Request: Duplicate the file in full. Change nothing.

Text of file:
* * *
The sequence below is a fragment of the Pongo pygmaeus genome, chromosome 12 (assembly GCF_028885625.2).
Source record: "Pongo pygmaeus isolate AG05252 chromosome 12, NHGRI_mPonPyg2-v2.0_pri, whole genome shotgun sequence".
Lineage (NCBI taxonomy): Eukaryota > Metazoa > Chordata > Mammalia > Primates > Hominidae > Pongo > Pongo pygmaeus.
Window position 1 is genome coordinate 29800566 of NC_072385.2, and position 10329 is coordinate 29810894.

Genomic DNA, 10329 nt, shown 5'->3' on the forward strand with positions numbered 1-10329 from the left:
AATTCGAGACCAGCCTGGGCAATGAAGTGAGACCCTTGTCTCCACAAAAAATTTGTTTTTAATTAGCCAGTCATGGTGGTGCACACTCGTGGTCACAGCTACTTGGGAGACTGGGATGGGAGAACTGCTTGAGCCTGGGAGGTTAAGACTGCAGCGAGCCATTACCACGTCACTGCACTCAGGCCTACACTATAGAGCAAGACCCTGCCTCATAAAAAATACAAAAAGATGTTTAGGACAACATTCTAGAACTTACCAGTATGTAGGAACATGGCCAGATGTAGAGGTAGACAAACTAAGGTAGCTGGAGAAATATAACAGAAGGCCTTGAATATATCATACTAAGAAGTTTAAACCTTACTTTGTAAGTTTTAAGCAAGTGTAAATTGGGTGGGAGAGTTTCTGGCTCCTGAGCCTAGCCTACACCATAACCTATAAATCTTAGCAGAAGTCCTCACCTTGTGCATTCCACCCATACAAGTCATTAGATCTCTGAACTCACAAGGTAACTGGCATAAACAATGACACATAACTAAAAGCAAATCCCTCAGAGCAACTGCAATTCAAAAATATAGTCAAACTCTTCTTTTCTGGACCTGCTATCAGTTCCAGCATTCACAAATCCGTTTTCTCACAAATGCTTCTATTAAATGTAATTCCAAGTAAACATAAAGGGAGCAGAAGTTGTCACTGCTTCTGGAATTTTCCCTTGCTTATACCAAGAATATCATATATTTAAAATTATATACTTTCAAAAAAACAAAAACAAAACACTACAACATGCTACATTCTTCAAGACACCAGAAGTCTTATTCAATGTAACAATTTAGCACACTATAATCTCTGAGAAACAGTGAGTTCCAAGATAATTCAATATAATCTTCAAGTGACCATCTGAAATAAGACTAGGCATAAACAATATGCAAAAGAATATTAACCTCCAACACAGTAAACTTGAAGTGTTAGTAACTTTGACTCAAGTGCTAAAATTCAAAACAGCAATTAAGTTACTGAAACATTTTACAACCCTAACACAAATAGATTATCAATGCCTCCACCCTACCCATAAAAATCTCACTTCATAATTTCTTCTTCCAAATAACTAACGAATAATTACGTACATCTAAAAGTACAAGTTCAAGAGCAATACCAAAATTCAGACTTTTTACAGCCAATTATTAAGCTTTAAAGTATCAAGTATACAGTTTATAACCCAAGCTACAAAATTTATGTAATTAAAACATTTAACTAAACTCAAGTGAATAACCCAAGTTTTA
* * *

The sequence below is a fragment of the Pongo pygmaeus genome, chromosome 12 (assembly GCF_028885625.2).
Source record: "Pongo pygmaeus isolate AG05252 chromosome 12, NHGRI_mPonPyg2-v2.0_pri, whole genome shotgun sequence".
Lineage (NCBI taxonomy): Eukaryota > Metazoa > Chordata > Mammalia > Primates > Hominidae > Pongo > Pongo pygmaeus.
Window position 1 is genome coordinate 29800566 of NC_072385.2, and position 10329 is coordinate 29810894.

Genomic DNA, 10329 nt, shown 5'->3' on the forward strand with positions numbered 1-10329 from the left:
AATTCGAGACCAGCCTGGGCAATGAAGTGAGACCCTTGTCTCCACAAAAAATTTGTTTTTAATTAGCCAGTCATGGTGGTGCACACTCGTGGTCACAGCTACTTGGGAGACTGGGATGGGAGAACTGCTTGAGCCTGGGAGGTTAAGACTGCAGCGAGCCATTACCACGTCACTGCACTCAGGCCTACACTATAGAGCAAGACCCTGCCTCATAAAAAATACAAAAAGATGTTTAGGACAACATTCTAGAACTTACCAGTATGTAGGAACATGGCCAGATGTAGAGGTAGACAAACTAAGGTAGCTGGAGAAATATAACAGAAGGCCTTGAATATATCATACTAAGAAGTTTAAACCTTACTTTGTAAGTTTTAAGCAAGTGTAAATTGGGTGGGAGAGTTTCTGGCTCCTGAGCCTAGCCTACACCATAACCTATAAATCTTAGCAGAAGTCCTCACCTTGTGCATTCCACCCATACAAGTCATTAGATCTCTGAACTCACAAGGTAACTGGCATAAACAATGACACATAACTAAAAGCAAATCCCTCAGAGCAACTGCAATTCAAAAATATAGTCAAACTCTTCTTTTCTGGACCTGCTATCAGTTCCAGCATTCACAAATCCGTTTTCTCACAAATGCTTCTATTAAATGTAATTCCAAGTAAACATAAAGGGAGCAGAAGTTGTCACTGCTTCTGGAATTTTCCCTTGCTTATACCAAGAATATCATATATTTAAAATTATATACTTTCAAAAAAACAAAAACAAAACACTACAACATGCTACATTCTTCAAGACACCAGAAGTCTTATTCAATGTAACAATTTAGCACACTATAATCTCTGAGAAACAGTGAGTTCCAAGATAATTCAATATAATCTTCAAGTGACCATCTGAAATAAGACTAGGCATAAACAATATGCAAAAGAATATTAACCTCCAACACAGTAAACTTGAAGTGTTAGTAACTTTGACTCAAGTGCTAAAATTCAAAACAGCAATTAAGTTACTGAAACATTTTACAACCCTAACACAAATAGATTATCAATGCCTCCACCCTACCCATAAAAATCTCACTTCATAATTTCTTCTTCCAAATAACTAACGAATAATTACGTACATCTAAAAGTACAAGTTCAAGAGCAATACCAAAATTCAGACTTTTTACAGCCAATTATTAAGCTTTAAAGTATCAAGTATACAGTTTATAACCCAAGCTACAAAATTTATGTAATTAAAACATTTAACTAAACTCAAGTGAATAACCCAAGTTTTA